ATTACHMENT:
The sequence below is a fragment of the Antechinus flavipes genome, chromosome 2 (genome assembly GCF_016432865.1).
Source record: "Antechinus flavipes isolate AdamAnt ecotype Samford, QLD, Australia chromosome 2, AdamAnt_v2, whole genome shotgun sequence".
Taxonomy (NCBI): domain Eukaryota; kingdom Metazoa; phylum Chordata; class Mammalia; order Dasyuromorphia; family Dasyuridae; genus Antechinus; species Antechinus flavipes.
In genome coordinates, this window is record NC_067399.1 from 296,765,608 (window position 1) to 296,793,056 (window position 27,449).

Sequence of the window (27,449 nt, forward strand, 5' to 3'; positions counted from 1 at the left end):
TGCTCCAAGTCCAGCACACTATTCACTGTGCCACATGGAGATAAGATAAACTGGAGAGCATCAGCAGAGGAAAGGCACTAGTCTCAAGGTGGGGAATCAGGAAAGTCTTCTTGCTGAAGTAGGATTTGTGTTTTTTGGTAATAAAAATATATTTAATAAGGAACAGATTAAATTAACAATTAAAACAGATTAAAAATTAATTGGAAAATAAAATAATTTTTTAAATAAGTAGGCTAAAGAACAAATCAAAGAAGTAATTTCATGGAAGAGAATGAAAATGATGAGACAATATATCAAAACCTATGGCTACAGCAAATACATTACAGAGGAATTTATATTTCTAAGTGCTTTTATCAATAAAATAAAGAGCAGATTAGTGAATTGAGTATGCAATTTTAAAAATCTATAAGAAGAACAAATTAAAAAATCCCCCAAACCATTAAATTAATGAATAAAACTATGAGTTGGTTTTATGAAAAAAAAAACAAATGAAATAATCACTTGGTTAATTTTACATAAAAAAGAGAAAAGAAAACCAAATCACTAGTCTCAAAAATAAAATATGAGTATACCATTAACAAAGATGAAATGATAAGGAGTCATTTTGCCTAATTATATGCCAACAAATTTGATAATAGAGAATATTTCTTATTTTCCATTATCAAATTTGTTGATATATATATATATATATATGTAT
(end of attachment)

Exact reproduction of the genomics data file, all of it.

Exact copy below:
The sequence below is a fragment of the Antechinus flavipes genome, chromosome 2 (genome assembly GCF_016432865.1).
Source record: "Antechinus flavipes isolate AdamAnt ecotype Samford, QLD, Australia chromosome 2, AdamAnt_v2, whole genome shotgun sequence".
Taxonomy (NCBI): domain Eukaryota; kingdom Metazoa; phylum Chordata; class Mammalia; order Dasyuromorphia; family Dasyuridae; genus Antechinus; species Antechinus flavipes.
In genome coordinates, this window is record NC_067399.1 from 296,765,608 (window position 1) to 296,793,056 (window position 27,449).

Sequence of the window (27,449 nt, forward strand, 5' to 3'; positions counted from 1 at the left end):
TGCTCCAAGTCCAGCACACTATTCACTGTGCCACATGGAGATAAGATAAACTGGAGAGCATCAGCAGAGGAAAGGCACTAGTCTCAAGGTGGGGAATCAGGAAAGTCTTCTTGCTGAAGTAGGATTTGTGTTTTTTGGTAATAAAAATATATTTAATAAGGAACAGATTAAATTAACAATTAAAACAGATTAAAAATTAATTGGAAAATAAAATAATTTTTTAAATAAGTAGGCTAAAGAACAAATCAAAGAAGTAATTTCATGGAAGAGAATGAAAATGATGAGACAATATATCAAAACCTATGGCTACAGCAAATACATTACAGAGGAATTTATATTTCTAAGTGCTTTTATCAATAAAATAAAGAGCAGATTAGTGAATTGAGTATGCAATTTTAAAAATCTATAAGAAGAACAAATTAAAAAATCCCCCAAACCATTAAATTAATGAATAAAACTATGAGTTGGTTTTATGAAAAAAAAAACAAATGAAATAATCACTTGGTTAATTTTACATAAAAAAGAGAAAAGAAAACCAAATCACTAGTCTCAAAAATAAAATATGAGTATACCATTAACAAAGATGAAATGATAAGGAGTCATTTTGCCTAATTATATGCCAACAAATTTGATAATAGAGAATATTTCTTATTTTCCATTATCAAATTTGTTGATATATATATATATATATATGTAT